Ha sk el l' sFil e
Gaviota coast is focus of new plan
Interest is rising in saving 45 miles from Coal Oil Point to Point Arguello.
Mary Nichols, the state Secretary for Resources, will speak in Santa Barbara tonight in support of the fledgling efforts to preserve the scenic Gaviota coast.
"As a Southern California resident, I have a personal commitment to this area," Nichols said in a telephone interview Thursday from her Los Angeles home. "The combination of the oceans and the mountains and the ranching landscape is unmatched anywhere else. Because of its size and ruggedness, and because it was being maintained by large landowners, and even, in an odd way, because of the oil presence there, the coast is quite pristine. It has not changed much in 50 years."
Saving the Gaviota coast is a high priority in light of the urbanization that threatens to engulf California, Nichols said.
"We don't have a decade, and in many instances we may not have five years," she said. "We're trying to make sure that we do our part to lock up areas of significant importance so that they will be off-limits to growth. We recognize that growth will occur, but we want to make sure that it does not destroy the quality of life that people hold so dear."
Nichols will speak at the Santa Barbara Museum of Natural History at 7 p.m. in an event co-sponsored by the Sierra Club and the Gaviota Coast Conservancy.The evening will include a slide show and presentations by Mike Lunsford, the conservancy president; Wayne Ferren, a UCSB botanist; John Johnson, the museum's curator of anthropology; Jennifer Caselle, a UCSB marine biologist;and Mike McGinnis, a UCSB oceans researcher.
For several years, the local conservancy has been working with the Land Trust for Santa Barbara County and the Environmental Defense Center to find ways to save the 45-mile stretch of coast between Coal Oil Point and Point Arguello, from the mountain ridges to the beach. Much of the land is currently in private cattle and avocado ranches, and many properties are family owned. Several oil giants, including Chevron, Texaco, Exxon and Arco own large holdings.
In September, the environmental groups announced their first successful conservation deal -- the $990,000 purchase of development rights on the Freeman Ranch, just north of Refugio State Beach. At least $600,000 of the total funding will come from state agencies, including the Resources Agency that Nichols presides over. The 660-acre Freeman Ranch is being viewed as a preservation model for the coast because the owners will stay in ranching and the property will never be developed.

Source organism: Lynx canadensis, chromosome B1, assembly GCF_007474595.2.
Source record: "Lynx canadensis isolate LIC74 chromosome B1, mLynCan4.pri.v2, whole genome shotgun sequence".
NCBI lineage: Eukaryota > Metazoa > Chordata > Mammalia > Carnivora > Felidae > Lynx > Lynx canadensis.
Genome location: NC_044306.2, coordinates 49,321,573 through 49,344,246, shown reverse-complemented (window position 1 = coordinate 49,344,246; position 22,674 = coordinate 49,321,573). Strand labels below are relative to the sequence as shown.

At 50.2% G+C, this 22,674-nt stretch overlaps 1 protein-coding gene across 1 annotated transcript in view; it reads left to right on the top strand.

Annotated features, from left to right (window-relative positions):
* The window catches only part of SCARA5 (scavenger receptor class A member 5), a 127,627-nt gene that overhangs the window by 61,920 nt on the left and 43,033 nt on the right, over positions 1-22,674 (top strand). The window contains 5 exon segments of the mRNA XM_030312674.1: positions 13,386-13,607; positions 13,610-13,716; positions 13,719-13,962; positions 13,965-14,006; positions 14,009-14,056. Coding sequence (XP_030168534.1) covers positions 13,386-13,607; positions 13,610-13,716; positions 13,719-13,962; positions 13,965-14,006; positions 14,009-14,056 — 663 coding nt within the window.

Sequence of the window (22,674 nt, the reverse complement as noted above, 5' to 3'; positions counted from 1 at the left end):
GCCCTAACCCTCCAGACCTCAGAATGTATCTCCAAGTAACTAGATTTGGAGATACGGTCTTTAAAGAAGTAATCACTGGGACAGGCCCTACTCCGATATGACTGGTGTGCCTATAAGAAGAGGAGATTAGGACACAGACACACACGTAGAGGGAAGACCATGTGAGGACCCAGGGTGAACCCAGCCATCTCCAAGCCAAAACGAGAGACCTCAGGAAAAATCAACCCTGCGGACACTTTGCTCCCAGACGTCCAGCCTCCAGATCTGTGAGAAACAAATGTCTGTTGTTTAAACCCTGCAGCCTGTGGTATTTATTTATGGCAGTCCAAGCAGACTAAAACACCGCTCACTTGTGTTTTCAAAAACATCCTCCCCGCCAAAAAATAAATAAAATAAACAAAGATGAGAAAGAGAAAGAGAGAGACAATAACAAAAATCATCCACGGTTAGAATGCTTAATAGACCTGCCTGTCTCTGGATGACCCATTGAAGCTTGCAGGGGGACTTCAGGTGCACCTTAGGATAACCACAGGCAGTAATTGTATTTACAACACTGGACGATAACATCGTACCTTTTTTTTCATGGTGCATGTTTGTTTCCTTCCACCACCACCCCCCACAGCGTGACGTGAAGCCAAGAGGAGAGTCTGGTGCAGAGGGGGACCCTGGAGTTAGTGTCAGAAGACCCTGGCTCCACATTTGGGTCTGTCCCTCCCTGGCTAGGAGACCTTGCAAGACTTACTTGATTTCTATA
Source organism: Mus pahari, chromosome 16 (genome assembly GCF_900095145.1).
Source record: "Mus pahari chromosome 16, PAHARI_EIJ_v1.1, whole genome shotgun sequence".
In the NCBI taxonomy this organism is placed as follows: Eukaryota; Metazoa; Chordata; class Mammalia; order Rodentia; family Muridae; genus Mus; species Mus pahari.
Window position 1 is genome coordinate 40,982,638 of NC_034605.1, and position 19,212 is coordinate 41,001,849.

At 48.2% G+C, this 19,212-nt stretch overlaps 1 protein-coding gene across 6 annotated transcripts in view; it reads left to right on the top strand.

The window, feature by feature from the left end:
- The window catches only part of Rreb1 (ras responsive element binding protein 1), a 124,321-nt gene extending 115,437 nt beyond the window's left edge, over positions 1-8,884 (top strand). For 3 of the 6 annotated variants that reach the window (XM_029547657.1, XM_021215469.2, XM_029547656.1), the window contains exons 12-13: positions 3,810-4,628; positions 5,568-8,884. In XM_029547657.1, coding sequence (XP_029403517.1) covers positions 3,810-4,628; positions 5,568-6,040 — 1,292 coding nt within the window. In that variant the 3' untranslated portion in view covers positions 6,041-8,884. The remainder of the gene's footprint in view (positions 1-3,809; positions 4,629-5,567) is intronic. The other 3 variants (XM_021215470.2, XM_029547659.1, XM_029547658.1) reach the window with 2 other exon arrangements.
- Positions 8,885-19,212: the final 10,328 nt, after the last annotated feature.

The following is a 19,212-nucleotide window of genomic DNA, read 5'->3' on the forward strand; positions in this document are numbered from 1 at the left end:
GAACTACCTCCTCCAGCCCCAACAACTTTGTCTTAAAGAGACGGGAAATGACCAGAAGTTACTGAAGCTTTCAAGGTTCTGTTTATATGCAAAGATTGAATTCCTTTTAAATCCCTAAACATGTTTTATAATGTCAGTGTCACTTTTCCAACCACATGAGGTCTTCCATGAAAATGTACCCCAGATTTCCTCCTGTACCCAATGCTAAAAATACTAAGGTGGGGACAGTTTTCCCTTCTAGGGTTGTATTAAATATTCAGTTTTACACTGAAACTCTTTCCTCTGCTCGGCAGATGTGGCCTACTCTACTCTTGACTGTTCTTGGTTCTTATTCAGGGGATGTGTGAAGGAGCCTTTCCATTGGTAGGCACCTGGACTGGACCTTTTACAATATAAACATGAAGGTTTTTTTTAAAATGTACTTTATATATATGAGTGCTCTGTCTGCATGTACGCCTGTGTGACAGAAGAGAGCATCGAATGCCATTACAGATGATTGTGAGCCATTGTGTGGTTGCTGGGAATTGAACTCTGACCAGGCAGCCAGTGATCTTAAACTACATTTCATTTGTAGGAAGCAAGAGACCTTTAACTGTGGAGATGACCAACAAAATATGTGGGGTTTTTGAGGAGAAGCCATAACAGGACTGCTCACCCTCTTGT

Meanwhile, Rep. Lois Capps, D-Santa Barbara, is pressing Congress to fund a study to determine whether the Gaviota coast would qualify as a national seashore, a designation that would help free up funds for preservation.
Mark Massara, a Sierra Club attorney, said that his organization has joined with the local groups not to interfere with private property rights or disturb the status quo on the coast, but rather to preserve the present uses of the land.
"What we're concerned about is resort development, residential sprawl and the conversion of agricultural land to golf courses," Massara said. "We've just embraced this whole effort because we're sick and tired of fighting over every ranch out there."
For an example of what could occur on the coast if no preservation action is taken, the public has only to look at Winchester Commons, a tract of more than 100 stucco homes at the western edge of Goleta; and the 400-room Bacara Resort & Spa, now under construction west of Coal Oil Point.
Just west of the resort, on land that is zoned for agriculture and owned by Arco, a golf course proposal is awaiting a vote by the State Coastal Commission. Next door, the Morehart family has been in negotiations with the county for six years, seeking the right to build several hundred homes on land zoned for farming.
Nichols was appointed to her post a year ago by Gov. Gray Davis. She oversees 19 state departments, commissions and boards, including the Department of Fish and Game and the Coastal Commission. Back in the 1970s, Nichols was one of the first environmental lawyers in California. She was appointed by then-Gov. Jerry Brown as an attorney to the California Air Resources Board; and she later served as an attorney for the Natural Resources Defense Council, a nonprofit environmentalist organization.
In 1993, Nichols was nominated by President Clinton and confirmed by the Senate to be the Environmental Protection Agency's assistant administrator for air and radiation.
Nichols and state Coastal Commissioner Pedro Nava of Santa Barbara will take an aerial tour of the Gaviota coast this morning. As part of her remarks tonight, Nichols said, she will urge people to vote for Propositions 12 and 13, two bond measures on the March ballot. Proposition 12 provides $2.1 billion for neighborhood parks, state parks, coastal access and open space. Proposition 13 provides $2 billion for safe drinking water and coastal and stream protection.
It will take still more money to save places like the Gaviota coast, Nichols said.
"These bonds can't make up for more than a decade of neglect of state and local parks," she said. "The Gaviota coast will be a statewide priority, but there are many other communities who are working to preserve land that is important to them as well. It's clearly an expensive proposition."